Sport Pilot/Light Sport In Effect Sept. 1

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Manufacturers Getting Ready...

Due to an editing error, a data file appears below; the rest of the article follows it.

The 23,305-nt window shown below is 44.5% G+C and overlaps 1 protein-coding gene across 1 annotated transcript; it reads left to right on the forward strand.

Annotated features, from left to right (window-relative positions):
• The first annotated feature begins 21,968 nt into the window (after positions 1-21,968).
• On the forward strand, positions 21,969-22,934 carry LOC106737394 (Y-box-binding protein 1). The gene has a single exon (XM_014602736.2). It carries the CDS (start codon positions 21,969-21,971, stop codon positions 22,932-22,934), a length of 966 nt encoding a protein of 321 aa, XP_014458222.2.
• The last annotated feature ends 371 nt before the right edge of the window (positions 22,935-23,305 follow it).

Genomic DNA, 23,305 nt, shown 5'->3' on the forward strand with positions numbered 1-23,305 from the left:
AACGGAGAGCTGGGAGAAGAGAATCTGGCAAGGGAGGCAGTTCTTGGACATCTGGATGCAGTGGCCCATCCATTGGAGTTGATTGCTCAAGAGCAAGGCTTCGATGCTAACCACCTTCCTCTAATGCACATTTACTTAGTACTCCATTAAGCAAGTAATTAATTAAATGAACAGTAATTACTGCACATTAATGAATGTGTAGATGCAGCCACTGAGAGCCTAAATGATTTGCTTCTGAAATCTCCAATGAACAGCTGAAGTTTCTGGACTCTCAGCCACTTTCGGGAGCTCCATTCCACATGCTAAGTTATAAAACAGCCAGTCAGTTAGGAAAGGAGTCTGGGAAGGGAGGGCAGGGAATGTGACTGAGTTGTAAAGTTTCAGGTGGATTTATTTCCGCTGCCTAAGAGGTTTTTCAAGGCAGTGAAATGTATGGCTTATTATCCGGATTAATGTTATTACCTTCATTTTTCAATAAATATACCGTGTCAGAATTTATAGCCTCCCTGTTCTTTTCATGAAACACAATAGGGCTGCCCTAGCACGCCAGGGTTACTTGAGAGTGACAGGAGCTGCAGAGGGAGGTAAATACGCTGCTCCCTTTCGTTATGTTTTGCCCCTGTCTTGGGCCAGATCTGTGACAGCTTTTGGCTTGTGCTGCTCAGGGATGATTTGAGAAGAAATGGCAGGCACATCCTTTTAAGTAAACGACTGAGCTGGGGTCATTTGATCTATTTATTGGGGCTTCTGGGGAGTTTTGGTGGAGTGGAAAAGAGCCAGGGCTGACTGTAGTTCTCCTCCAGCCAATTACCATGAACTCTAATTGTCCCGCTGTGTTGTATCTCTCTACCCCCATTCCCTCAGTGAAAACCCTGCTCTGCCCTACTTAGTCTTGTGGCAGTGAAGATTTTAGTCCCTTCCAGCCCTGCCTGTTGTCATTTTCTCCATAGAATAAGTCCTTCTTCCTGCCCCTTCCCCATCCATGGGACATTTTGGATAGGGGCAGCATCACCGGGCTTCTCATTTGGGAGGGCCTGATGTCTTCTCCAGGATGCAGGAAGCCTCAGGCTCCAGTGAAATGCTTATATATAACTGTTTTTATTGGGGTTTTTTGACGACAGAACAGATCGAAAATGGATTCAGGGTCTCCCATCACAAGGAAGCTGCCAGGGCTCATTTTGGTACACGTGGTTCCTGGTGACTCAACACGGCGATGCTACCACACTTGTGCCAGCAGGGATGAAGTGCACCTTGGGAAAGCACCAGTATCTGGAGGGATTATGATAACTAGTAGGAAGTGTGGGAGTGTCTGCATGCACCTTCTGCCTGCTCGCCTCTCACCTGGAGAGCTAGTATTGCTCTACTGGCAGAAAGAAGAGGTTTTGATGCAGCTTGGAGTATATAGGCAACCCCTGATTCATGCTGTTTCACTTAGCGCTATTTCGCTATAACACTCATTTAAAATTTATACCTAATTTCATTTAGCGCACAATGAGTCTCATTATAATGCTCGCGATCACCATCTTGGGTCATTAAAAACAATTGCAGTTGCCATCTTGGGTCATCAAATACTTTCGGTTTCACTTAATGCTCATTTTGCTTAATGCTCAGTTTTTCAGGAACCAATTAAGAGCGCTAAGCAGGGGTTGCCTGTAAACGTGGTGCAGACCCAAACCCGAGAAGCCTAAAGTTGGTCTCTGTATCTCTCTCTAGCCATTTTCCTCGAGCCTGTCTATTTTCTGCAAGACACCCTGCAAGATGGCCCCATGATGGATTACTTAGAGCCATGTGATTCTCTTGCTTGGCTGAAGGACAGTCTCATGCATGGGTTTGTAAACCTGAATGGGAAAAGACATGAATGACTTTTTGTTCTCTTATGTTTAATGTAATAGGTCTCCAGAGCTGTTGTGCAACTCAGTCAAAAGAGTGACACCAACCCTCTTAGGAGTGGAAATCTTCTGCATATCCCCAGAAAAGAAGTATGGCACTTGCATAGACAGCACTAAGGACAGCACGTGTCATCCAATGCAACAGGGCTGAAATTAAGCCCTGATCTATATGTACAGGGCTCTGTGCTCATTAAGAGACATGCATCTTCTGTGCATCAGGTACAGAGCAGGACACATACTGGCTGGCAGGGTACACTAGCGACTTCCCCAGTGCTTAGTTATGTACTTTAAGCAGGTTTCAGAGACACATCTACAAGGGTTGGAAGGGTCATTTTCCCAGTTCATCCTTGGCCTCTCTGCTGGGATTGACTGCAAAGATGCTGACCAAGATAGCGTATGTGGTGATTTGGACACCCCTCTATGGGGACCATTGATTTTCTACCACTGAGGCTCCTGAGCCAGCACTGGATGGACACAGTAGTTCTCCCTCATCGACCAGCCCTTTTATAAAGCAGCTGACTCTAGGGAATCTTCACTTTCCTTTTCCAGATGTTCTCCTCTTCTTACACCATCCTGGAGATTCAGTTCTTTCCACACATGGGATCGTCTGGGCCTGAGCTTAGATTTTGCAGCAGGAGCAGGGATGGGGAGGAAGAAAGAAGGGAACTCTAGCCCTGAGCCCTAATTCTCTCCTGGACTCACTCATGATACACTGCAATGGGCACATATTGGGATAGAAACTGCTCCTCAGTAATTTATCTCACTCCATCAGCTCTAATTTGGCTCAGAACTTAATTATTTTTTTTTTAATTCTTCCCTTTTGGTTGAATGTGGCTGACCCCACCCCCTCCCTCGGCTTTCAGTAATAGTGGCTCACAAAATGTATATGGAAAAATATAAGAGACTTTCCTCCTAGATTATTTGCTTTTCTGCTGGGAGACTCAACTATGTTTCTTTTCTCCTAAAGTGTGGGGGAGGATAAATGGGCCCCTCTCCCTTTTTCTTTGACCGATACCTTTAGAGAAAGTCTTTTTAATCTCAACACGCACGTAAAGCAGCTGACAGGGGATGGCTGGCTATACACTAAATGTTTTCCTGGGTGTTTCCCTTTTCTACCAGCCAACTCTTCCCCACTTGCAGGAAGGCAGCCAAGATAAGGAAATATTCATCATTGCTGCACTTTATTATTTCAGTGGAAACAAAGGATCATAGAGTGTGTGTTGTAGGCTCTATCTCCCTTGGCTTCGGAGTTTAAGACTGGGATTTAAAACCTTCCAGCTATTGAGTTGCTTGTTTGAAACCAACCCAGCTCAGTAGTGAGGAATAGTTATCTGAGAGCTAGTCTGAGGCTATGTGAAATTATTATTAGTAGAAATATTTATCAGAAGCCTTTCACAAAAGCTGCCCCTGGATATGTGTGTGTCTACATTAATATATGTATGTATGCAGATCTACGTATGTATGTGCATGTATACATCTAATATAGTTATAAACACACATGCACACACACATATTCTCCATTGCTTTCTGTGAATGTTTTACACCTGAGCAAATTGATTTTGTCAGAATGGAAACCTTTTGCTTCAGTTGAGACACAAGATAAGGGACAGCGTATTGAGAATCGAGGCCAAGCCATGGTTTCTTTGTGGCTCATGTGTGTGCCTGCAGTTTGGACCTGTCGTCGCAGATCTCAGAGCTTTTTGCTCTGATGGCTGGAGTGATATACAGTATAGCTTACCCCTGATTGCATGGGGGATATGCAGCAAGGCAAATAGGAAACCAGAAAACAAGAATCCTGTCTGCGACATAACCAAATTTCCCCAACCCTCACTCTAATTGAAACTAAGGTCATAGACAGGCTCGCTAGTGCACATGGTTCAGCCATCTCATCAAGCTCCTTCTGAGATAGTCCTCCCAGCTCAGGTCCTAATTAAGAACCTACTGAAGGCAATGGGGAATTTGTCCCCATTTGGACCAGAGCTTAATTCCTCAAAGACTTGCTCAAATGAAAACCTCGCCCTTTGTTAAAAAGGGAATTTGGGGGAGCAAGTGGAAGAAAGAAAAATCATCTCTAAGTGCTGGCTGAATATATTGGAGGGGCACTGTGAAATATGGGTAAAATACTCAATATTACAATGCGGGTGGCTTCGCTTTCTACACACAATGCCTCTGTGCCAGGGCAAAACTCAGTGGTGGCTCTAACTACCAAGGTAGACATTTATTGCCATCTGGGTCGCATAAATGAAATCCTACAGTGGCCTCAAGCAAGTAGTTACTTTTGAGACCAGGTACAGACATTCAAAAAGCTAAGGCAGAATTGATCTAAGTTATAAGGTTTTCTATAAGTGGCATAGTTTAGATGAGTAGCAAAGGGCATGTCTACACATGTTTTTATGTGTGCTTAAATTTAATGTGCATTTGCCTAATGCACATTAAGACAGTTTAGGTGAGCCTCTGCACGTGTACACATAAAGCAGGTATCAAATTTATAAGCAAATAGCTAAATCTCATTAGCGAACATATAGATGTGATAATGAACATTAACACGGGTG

First there's the rule, then there's the reality. A longtime builder of what will now be called Light Sport aircraft (LSA) says it will take him at least six months to build a finished airplane that he's confident meets all the criteria set out in the new Light Sport/Sport Pilot classification finally announced on Tuesday. Sebastien Heintz, of Zenith Aircraft, told AVweb that even though there are hundreds of Zenith 601 and 701 aircraft happily flying all over the world, the paper trail and organizational structures necessary to support them as factory-built, ready-to-fly aircraft will take his company time to develop. "It will be at least six months. It would be nice if it was sooner but I think realistically anything sooner than that is not possible," Heintz said. However, he expects other manufacturers, particularly Europeans, will be selling finished planes Sept. 1, the day the rule takes effect. The Light Sport/Sport Pilot rule puts the full onus on manufacturers to develop the quality control, maintenance and ongoing airworthiness standards that are the responsibility of the FAA in all other classes of aircraft. The manufacturer of an LSA simply signs a declaration that all the infrastructure and documentation is in place and he's in business. Although the FAA will audit for compliance, Heintz said that could be difficult for offshore manufacturers. In the meantime, the manufacturers are essentially on their own to set up the systems according to some guidelines laid out in the rule. "It's more of an outline, not a program that is in place," he said.